When I was in high school, in the 80s, I was part of a group that hacked into corporate voicemail systems so that we young hackers could communicate. Voicemail was pretty obscure then. You could find me, around lunchtime, at the payphone on campus, picking up and leaving messages. (Note for the young, look up "payphone" if you need to).
Around the same time, and for years after that, I also dialed-in to BBSs and made many good friends and had great conversations.
This was the 80s version of "connected" from a technology standpoint.
In the 90s and early 00s, the Internet was ramping up in terms of usage and growing beyond the tech corporations and universities. Even more connectivity.
Today, though? Everyone's online. Everyone has a smart phone with always-connected applications. And in the past decade or so, there's been a significant change that everyone takes for granted today but I rarely see called out: everyone has their connectivity on them at all times and pulls it out and uses it in all but the most rare social situations.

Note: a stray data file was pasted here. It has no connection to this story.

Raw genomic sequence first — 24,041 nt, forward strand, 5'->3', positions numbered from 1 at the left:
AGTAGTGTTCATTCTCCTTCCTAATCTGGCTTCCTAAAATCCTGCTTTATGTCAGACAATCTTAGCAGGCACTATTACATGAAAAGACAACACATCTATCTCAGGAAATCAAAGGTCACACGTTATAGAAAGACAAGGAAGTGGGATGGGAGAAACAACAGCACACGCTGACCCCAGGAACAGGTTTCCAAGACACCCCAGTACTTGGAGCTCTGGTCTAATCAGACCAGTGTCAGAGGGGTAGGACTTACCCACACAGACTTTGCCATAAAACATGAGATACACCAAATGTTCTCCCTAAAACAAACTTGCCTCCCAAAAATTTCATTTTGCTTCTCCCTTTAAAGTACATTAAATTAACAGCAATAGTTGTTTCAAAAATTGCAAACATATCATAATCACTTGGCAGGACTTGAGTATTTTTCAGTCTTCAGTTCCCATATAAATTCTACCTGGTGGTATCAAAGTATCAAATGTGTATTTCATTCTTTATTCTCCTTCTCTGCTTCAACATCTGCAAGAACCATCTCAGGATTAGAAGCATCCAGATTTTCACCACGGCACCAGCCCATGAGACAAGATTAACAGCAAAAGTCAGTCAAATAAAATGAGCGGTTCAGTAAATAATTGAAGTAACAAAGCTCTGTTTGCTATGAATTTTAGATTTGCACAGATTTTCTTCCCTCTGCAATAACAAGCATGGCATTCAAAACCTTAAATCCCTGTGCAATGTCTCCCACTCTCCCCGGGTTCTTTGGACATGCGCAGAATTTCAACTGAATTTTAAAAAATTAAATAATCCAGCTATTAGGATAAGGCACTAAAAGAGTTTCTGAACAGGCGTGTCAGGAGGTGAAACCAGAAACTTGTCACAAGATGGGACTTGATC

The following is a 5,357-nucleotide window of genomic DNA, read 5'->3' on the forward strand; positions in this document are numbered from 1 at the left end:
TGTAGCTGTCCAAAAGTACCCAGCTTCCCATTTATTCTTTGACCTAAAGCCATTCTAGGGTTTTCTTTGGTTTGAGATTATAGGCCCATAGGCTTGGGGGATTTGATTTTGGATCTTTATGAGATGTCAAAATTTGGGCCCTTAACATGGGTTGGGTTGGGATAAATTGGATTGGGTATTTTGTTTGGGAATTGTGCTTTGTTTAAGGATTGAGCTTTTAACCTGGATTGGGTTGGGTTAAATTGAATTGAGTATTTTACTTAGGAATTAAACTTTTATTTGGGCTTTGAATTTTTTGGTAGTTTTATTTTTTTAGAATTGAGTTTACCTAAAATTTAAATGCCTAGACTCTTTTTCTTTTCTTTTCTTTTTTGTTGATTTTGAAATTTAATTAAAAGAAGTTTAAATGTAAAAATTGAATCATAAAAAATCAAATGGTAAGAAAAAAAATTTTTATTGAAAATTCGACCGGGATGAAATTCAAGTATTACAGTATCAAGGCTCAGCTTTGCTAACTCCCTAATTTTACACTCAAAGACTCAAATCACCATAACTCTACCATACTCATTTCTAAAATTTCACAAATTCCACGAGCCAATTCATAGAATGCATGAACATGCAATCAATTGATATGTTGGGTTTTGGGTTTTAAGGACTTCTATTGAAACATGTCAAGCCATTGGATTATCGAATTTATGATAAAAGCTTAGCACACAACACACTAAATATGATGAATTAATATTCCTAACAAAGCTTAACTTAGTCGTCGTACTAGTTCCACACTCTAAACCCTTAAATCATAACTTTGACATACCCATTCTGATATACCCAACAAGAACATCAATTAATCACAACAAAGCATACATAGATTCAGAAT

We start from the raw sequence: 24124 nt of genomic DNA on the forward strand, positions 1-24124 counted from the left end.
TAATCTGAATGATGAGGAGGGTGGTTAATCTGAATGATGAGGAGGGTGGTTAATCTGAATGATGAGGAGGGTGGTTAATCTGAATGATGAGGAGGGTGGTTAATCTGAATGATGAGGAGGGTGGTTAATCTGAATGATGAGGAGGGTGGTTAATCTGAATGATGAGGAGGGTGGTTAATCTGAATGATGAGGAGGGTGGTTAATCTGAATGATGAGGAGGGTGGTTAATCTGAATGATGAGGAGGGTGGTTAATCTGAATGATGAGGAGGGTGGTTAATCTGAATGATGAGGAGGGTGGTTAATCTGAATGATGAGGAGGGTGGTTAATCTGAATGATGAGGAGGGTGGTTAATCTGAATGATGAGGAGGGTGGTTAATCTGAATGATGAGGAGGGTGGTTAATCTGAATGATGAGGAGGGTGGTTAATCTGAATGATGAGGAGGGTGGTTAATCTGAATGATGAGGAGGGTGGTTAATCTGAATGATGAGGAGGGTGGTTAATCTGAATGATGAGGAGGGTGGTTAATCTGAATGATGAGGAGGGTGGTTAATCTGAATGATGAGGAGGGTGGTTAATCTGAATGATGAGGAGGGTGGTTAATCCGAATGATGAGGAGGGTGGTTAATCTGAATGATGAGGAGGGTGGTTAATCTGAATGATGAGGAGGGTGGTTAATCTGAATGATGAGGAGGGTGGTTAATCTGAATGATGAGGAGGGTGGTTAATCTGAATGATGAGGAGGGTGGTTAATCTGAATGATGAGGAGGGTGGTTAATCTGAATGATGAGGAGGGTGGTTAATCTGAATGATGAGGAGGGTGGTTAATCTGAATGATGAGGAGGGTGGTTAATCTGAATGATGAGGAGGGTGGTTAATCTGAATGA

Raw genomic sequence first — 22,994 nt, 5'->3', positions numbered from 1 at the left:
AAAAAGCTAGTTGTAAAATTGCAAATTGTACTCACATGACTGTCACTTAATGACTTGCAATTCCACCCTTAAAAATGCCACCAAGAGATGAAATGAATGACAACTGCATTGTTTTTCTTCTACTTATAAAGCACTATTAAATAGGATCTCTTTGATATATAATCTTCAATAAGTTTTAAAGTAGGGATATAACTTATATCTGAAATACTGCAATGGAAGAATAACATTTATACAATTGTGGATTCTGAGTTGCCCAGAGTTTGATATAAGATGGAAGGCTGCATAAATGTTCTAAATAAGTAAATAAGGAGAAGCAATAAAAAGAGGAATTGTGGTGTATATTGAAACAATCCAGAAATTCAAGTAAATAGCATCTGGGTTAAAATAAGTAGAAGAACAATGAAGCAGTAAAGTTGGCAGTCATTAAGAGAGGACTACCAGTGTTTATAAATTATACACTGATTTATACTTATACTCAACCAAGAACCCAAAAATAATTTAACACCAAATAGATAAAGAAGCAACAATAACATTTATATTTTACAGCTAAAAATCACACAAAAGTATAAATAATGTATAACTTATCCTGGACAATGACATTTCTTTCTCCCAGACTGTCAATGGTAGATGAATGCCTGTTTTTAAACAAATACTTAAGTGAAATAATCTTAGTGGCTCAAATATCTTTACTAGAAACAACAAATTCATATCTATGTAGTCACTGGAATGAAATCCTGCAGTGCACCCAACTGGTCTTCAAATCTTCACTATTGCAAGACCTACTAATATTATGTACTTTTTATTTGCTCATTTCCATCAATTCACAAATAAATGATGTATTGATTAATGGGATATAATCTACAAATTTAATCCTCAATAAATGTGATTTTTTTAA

You see people on their phone all the time when, a decade ago, they may have had a newspaper, or a book, or would have just been sitting there taking in the passing landscape. Today, everyone defaults to "jacking in" when there's nothing else to do.
This, right now, is via hand-held devices. This will also change in the next few years, as wearables find an ergonomic niche that works. Things like Google Glass showed a hint of what's to come.
Within five years, everyone will remain connected, but you won't be able to tell.
How society will adapt remains to be seen. It's something I've been thinking about. I have some ideas. Some potentially even start-up-worthy.